My name is Mina (Safier) Jaroslawicz and I was born in Lizhensk, Poland. We lived in a private home belonging to my mother’s father. The house was divided into apartments which housed my zeidy, my mother’s married sister and her family and my parents, older brother, younger sister and myself. I spent half the day in Polish school and the other half in Bais Yaakov. We were treated okay by the gentile Polish girls, but my brother was taunted and tormented by the local Polish boys.
The great Rebbe, R’ Elimelech of Lizhensk, born in 1717 and nifter on 21 Adar, 1781, was buried in the town’s cemetery. On his yartzeit, Jews from all over came to daven at his kever. Even today, when people visit Europe, his kever is an important destination.
When war broke out in 1939, my father was in Cracow. We had no means to communicate with him and never saw or heard from him again. The Germans came into our town and immediately burned down all the shuls. All the Jews were forced to leave without any advance warning and we did not have time to prepare clothes, food etc. While leaving our home, my mother managed to grab some marmalade, with the thought that it would provide us with energy-giving sustenance.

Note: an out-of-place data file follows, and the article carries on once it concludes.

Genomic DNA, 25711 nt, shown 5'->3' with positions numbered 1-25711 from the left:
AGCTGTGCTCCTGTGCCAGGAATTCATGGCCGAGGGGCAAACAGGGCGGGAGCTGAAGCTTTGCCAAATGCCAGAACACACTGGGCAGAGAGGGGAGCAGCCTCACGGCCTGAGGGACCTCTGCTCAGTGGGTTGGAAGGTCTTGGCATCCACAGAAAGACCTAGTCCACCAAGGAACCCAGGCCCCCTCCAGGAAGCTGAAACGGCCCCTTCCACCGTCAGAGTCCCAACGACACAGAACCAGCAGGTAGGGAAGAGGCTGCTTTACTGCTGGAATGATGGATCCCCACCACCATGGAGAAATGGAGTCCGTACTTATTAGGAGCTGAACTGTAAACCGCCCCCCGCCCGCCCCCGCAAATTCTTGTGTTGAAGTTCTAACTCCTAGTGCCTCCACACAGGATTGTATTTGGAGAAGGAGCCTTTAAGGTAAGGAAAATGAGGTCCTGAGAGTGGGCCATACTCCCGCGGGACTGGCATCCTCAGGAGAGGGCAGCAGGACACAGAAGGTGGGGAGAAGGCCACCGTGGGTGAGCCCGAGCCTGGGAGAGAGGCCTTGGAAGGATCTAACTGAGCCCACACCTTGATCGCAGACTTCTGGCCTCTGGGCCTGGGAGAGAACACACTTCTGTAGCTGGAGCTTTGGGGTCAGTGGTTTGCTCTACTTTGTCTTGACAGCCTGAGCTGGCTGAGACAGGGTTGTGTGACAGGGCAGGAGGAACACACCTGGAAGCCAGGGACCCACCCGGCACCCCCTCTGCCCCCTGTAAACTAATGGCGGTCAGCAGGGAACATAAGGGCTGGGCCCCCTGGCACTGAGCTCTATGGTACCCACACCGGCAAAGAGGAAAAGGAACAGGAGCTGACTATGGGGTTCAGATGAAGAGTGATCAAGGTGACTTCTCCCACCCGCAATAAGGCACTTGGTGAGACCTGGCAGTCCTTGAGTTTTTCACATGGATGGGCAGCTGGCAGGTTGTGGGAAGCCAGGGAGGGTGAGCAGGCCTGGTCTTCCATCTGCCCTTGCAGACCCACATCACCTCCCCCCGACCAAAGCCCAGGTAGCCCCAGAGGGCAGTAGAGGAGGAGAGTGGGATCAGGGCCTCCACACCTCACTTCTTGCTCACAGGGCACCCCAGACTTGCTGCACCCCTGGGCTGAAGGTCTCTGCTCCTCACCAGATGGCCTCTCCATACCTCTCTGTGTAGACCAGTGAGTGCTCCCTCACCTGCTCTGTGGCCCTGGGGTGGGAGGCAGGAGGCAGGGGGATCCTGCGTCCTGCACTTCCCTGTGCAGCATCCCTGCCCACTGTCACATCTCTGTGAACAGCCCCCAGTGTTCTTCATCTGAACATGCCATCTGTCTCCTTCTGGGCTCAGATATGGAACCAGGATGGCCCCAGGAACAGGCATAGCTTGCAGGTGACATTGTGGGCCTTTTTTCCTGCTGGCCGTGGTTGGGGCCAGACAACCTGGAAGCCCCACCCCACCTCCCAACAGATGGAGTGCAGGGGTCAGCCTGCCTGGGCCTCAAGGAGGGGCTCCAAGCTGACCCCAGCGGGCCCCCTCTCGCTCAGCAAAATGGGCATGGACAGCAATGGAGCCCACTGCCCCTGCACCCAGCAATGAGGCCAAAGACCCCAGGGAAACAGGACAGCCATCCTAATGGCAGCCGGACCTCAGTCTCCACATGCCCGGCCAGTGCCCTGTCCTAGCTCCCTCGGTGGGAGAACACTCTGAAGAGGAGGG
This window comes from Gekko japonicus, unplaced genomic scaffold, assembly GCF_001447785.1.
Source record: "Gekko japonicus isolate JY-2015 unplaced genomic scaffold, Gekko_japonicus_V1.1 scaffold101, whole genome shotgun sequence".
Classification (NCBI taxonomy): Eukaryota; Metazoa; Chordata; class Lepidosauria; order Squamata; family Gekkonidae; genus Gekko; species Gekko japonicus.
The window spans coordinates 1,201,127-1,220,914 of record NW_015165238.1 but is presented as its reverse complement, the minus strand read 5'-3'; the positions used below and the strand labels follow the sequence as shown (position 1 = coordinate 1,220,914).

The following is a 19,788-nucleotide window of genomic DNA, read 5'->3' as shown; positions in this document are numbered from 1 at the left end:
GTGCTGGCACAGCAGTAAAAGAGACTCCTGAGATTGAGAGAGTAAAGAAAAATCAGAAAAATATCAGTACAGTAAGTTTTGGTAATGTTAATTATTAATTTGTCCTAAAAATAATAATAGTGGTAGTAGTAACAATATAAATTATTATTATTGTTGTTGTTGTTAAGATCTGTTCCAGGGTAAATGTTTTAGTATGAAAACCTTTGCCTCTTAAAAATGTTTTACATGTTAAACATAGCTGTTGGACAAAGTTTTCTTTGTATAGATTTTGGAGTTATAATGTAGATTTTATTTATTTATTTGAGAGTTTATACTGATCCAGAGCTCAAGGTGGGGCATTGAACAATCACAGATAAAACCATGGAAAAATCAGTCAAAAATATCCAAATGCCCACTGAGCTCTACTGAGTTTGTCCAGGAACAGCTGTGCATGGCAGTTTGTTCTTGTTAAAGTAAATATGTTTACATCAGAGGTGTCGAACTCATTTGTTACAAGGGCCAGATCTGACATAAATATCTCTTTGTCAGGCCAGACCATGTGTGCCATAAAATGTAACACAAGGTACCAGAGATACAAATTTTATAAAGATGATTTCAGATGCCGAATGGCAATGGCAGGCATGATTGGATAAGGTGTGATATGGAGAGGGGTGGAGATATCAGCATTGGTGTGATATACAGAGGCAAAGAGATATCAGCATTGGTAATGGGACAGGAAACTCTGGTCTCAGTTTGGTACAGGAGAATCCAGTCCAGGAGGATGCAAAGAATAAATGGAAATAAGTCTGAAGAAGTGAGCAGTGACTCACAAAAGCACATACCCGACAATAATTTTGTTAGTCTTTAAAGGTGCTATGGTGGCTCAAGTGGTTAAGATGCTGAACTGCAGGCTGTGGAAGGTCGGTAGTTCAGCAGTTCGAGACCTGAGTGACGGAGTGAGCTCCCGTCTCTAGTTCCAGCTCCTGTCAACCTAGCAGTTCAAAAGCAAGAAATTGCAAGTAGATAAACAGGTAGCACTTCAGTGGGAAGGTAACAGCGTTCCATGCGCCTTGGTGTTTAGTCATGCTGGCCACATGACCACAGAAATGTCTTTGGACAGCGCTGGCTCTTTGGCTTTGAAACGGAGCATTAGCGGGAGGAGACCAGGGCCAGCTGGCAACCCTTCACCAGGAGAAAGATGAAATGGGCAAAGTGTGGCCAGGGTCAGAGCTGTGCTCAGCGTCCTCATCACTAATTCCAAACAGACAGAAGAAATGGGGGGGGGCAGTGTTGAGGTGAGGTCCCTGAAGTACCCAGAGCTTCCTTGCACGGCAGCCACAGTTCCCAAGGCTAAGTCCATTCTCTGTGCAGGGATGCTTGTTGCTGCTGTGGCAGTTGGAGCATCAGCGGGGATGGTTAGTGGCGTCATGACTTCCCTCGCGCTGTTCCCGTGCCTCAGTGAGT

On the outskirts of town was a lake with a bridge over it. All the town’s Jews were forced to cross the bridge and continue walking on foot until we came to Lvov, which was a large town. My mother and we children spent the war years wandering from place to place while suffering through many hardships and tribulations.
After the war ended, we returned to Poland and saw that nothing remained from our idyllic past. We attempted to find out exactly what had happened to our father, but to no avail.
We were then sent to a DP camp in Germany. My father’s brother had settled in the United States before the war. Unbeknownst to us, as soon as the war broke out and until communication stopped between countries, my father had sent numerous letters imploring his brother to save us. Once we were able to communicate with him, he sent us papers and we arrived on these shores in 1949.
I was married in 1951 to Nathan Jaroslawicz, who had grown up together with his family in Lizhensk, and we moved to Boro Park. I still live here now, as do my children, Baruch Hashem.
I was introduced to Club Nissim by a few of my friends and I am so grateful that I joined this wonderful group of women. Simonne Hirschhorn, the dynamic Director, and her marvelous staff have put together a superb program with interesting trips, films and other activities.
I am grateful to the Eibishter for all the chasadim He has done for me and for the nachas He has granted me. I am thankful also, to be part of the Club Nissim Family!